Brand and Ross: A prank too far

A prank too far: Comedy duo Russell Brand and Jonathan Ross

RUSSELL Brand and Jonathan Ross’s prank phone call to veteran actor Andrew Sachs has brought the reputation of the BBC into disrepute.

The duo left obscene messages on Sachs’ answer phone about Brand’s affair with Sachs’ 23-year-old granddaughter Georgina Baillie. The pre-recorded show on Radio 2 was broadcast on the 18th October, and left the nation fuming over how the pair treated the former Fawlty Towers actor.

Retired Brenda Harvard, 64, condemned the pair for their “disgusting behaviour”. Harvard, of Silverdale Drive, Bournemouth referred to it as appalling conduct by the BBC and considered their high wages a waste of the Licence Fee.

Sarah Edwards, 27, a Campaign Manager from Bodorgon Road, Bournemouth, agreed. “It’s ridiculous that we have to pay for something we have no control of, but this doesn’t affect my view of the BBC. The fault lies with Brand and Ross.”

The pair’s remarks earned over 10,000 complaints to OFCOM. The incident has many people questioning standards at the BBC. Martin Dundas, a 21-year-old computing student at Bournemouth University thought the episode undermined the BBC’s reputation, calling it “embarrassing.”

Melissa Vukovich, 23, of Allendale Road, Bournemouth, blamed the show’s editorial team. She argued Brand and Ross were hired for their edgy style, and that it is hypocritical of the BBC to punish the duo for offensive material, when the editors are responsible for censoring the final product.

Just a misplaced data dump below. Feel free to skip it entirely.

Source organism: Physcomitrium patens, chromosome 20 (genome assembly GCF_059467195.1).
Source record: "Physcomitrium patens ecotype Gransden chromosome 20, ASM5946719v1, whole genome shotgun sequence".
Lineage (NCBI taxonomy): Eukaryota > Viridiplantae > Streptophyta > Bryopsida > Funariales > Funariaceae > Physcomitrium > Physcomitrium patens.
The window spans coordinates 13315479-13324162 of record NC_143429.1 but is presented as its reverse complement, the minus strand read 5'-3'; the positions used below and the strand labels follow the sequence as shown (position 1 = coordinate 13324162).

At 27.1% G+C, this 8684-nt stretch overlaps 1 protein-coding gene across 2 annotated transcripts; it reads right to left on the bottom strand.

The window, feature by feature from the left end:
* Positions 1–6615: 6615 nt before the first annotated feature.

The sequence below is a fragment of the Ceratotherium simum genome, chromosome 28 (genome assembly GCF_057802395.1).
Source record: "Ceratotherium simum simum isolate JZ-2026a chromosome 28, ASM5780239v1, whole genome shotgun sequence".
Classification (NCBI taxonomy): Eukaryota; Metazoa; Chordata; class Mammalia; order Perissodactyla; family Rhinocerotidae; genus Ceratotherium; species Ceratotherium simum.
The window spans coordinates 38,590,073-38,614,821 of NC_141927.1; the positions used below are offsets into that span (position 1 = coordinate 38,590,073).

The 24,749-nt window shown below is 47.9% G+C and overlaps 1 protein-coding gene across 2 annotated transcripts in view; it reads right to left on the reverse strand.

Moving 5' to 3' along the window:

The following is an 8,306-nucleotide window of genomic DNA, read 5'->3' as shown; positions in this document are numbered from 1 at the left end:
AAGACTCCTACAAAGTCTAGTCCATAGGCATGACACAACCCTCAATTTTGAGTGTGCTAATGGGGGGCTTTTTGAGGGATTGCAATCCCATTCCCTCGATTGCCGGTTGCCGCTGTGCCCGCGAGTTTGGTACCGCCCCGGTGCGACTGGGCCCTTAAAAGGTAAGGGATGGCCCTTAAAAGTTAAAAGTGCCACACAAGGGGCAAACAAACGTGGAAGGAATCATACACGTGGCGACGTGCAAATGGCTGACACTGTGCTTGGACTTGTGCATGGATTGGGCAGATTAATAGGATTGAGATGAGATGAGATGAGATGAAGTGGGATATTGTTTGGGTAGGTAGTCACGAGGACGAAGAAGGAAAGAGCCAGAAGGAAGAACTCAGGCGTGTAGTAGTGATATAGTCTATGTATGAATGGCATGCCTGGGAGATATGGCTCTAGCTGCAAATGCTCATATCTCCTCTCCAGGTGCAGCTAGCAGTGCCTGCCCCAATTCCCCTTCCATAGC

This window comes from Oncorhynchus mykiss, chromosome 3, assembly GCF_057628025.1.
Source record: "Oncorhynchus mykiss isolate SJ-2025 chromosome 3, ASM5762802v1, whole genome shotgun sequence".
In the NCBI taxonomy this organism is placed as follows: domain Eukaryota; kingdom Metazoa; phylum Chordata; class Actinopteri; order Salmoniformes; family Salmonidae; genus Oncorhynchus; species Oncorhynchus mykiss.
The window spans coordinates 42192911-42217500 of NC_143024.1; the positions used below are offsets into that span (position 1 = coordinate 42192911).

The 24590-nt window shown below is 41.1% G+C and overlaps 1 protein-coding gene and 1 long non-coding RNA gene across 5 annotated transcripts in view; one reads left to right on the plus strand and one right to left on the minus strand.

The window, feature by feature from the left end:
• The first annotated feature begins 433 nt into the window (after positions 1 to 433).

Alan Gardner, 43, from Hastings, East Sussex believed Brand and Ross’ style reflects changing attitudes towards comedy.

David ‘O Keefe, 38, of Waltham Forest, London said: “The value of the licence fee should be spent on exciting new content, which Brand and Ross exemplify. If Radio 2 wants to lose its fuddy-duddy image, this is the way to do it.”

Salon Owner Mike Maddison, 70 from Winbourne, referred to the incident as “a storm in a teacup.” He argued that if the BBC should never be afraid to be controversial and innovative.

Adrian Uden, a 46-year-old Buyer from Dartford, Kent, believed Sachs should not have to sacrifice privacy just because he used to be in the public eye, and called it a vicious personal attack.

Siobhan O’Grady, 23, a sales assistant from High Wycombe said: “It’s easy to forget that they are still just real people with real feelings. The boys were right to apologise but they still did the wrong thing.”

At least Brand will have one fan left in 53-year-old Wanda Polaszek from Charlotte Jones Court, London. She defended the star, calling him “a lovely sexual being that has been torn apart by those bloody Daily Mail readers”.

By Jack Hyom and Olly Draper

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